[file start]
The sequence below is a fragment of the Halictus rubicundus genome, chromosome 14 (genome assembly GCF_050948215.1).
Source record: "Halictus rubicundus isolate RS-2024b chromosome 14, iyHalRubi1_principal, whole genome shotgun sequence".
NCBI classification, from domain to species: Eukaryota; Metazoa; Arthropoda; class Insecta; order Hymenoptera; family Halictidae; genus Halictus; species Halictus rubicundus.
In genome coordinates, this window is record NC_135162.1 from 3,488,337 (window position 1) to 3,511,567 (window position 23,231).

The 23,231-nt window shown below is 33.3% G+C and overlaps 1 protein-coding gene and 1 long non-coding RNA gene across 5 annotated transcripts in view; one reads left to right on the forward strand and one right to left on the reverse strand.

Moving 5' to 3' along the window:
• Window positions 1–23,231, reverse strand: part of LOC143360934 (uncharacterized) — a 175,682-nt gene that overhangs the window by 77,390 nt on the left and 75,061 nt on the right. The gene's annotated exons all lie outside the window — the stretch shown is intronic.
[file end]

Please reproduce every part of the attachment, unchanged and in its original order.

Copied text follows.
The sequence below is a fragment of the Halictus rubicundus genome, chromosome 14 (genome assembly GCF_050948215.1).
Source record: "Halictus rubicundus isolate RS-2024b chromosome 14, iyHalRubi1_principal, whole genome shotgun sequence".
NCBI classification, from domain to species: Eukaryota; Metazoa; Arthropoda; class Insecta; order Hymenoptera; family Halictidae; genus Halictus; species Halictus rubicundus.
In genome coordinates, this window is record NC_135162.1 from 3,488,337 (window position 1) to 3,511,567 (window position 23,231).

The 23,231-nt window shown below is 33.3% G+C and overlaps 1 protein-coding gene and 1 long non-coding RNA gene across 5 annotated transcripts in view; one reads left to right on the forward strand and one right to left on the reverse strand.

Moving 5' to 3' along the window:
• Window positions 1–23,231, reverse strand: part of LOC143360934 (uncharacterized) — a 175,682-nt gene that overhangs the window by 77,390 nt on the left and 75,061 nt on the right. The gene's annotated exons all lie outside the window — the stretch shown is intronic.